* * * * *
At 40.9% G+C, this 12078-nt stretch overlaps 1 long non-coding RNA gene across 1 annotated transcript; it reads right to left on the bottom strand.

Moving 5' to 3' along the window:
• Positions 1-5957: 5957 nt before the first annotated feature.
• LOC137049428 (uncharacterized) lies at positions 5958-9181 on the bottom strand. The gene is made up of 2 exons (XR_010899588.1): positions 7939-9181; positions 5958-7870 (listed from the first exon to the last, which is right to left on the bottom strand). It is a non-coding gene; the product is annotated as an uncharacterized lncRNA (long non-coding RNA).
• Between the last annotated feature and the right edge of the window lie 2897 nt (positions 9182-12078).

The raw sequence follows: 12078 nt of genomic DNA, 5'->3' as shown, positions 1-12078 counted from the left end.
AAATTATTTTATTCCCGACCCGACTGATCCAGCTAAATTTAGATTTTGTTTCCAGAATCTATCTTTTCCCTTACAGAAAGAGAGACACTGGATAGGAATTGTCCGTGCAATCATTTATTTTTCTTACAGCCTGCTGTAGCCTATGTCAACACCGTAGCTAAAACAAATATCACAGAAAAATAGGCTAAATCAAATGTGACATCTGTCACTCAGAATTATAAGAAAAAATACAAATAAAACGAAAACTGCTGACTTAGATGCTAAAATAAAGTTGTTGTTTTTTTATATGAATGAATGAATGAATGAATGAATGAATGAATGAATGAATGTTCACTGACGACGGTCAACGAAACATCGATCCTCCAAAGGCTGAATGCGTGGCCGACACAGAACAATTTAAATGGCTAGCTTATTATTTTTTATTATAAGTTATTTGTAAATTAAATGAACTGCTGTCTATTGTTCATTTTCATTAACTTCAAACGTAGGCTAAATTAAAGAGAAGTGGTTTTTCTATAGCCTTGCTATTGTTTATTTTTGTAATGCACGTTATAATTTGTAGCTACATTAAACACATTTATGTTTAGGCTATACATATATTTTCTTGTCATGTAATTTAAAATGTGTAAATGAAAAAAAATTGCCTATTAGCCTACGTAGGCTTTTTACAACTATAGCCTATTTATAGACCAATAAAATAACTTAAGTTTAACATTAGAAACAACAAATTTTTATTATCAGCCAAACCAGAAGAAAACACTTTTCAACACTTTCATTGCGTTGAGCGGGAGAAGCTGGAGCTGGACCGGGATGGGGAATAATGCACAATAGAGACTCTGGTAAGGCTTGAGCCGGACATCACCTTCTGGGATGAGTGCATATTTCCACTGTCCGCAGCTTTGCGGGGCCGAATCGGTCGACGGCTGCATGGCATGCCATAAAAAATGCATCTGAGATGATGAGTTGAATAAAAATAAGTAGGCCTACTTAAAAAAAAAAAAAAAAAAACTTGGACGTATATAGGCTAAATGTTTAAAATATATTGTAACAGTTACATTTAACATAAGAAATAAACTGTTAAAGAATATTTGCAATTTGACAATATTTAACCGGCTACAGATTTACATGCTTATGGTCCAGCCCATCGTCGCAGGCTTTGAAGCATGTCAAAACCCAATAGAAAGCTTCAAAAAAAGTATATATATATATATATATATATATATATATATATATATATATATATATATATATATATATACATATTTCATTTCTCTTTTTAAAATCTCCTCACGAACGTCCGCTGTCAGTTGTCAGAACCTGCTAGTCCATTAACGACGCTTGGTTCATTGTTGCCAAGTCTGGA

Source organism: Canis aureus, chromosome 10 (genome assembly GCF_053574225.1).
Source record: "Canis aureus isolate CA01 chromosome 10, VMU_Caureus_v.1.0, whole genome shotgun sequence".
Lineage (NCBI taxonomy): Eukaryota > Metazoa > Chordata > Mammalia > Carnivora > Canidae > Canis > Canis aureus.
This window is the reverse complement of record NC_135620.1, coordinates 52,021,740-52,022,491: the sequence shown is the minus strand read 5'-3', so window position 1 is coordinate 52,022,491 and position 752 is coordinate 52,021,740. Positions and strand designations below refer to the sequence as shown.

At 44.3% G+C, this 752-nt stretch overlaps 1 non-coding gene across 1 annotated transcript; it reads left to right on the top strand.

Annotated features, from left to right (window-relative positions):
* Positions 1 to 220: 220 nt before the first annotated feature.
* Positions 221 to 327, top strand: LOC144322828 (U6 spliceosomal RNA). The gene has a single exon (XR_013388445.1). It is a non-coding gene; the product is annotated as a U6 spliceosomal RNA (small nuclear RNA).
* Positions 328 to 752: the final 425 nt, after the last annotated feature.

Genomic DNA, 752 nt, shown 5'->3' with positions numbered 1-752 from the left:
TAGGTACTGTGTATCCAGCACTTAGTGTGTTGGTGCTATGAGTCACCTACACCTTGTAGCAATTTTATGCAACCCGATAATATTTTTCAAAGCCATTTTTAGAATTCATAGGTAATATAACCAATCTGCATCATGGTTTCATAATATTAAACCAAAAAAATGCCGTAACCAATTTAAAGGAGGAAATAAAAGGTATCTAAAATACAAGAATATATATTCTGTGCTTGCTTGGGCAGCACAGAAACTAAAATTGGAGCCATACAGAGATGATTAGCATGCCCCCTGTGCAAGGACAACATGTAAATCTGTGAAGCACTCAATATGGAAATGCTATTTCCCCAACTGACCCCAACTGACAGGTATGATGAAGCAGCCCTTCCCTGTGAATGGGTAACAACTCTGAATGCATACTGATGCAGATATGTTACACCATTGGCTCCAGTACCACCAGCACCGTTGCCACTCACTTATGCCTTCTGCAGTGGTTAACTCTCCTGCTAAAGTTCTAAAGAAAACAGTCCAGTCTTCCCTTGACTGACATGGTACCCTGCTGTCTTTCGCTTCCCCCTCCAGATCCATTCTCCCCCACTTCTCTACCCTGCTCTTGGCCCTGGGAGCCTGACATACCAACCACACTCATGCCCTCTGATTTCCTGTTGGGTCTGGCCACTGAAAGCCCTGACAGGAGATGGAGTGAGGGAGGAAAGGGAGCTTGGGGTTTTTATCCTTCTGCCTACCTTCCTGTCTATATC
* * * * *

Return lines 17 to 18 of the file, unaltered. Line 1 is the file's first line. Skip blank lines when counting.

Genomic DNA, 752 nt, shown 5'->3' with positions numbered 1-752 from the left:
TAGGTACTGTGTATCCAGCACTTAGTGTGTTGGTGCTATGAGTCACCTACACCTTGTAGCAATTTTATGCAACCCGATAATATTTTTCAAAGCCATTTTTAGAATTCATAGGTAATATAACCAATCTGCATCATGGTTTCATAATATTAAACCAAAAAAATGCCGTAACCAATTTAAAGGAGGAAATAAAAGGTATCTAAAATACAAGAATATATATTCTGTGCTTGCTTGGGCAGCACAGAAACTAAAATTGGAGCCATACAGAGATGATTAGCATGCCCCCTGTGCAAGGACAACATGTAAATCTGTGAAGCACTCAATATGGAAATGCTATTTCCCCAACTGACCCCAACTGACAGGTATGATGAAGCAGCCCTTCCCTGTGAATGGGTAACAACTCTGAATGCATACTGATGCAGATATGTTACACCATTGGCTCCAGTACCACCAGCACCGTTGCCACTCACTTATGCCTTCTGCAGTGGTTAACTCTCCTGCTAAAGTTCTAAAGAAAACAGTCCAGTCTTCCCTTGACTGACATGGTACCCTGCTGTCTTTCGCTTCCCCCTCCAGATCCATTCTCCCCCACTTCTCTACCCTGCTCTTGGCCCTGGGAGCCTGACATACCAACCACACTCATGCCCTCTGATTTCCTGTTGGGTCTGGCCACTGAAAGCCCTGACAGGAGATGGAGTGAGGGAGGAAAGGGAGCTTGGGGTTTTTATCCTTCTGCCTACCTTCCTGTCTATATC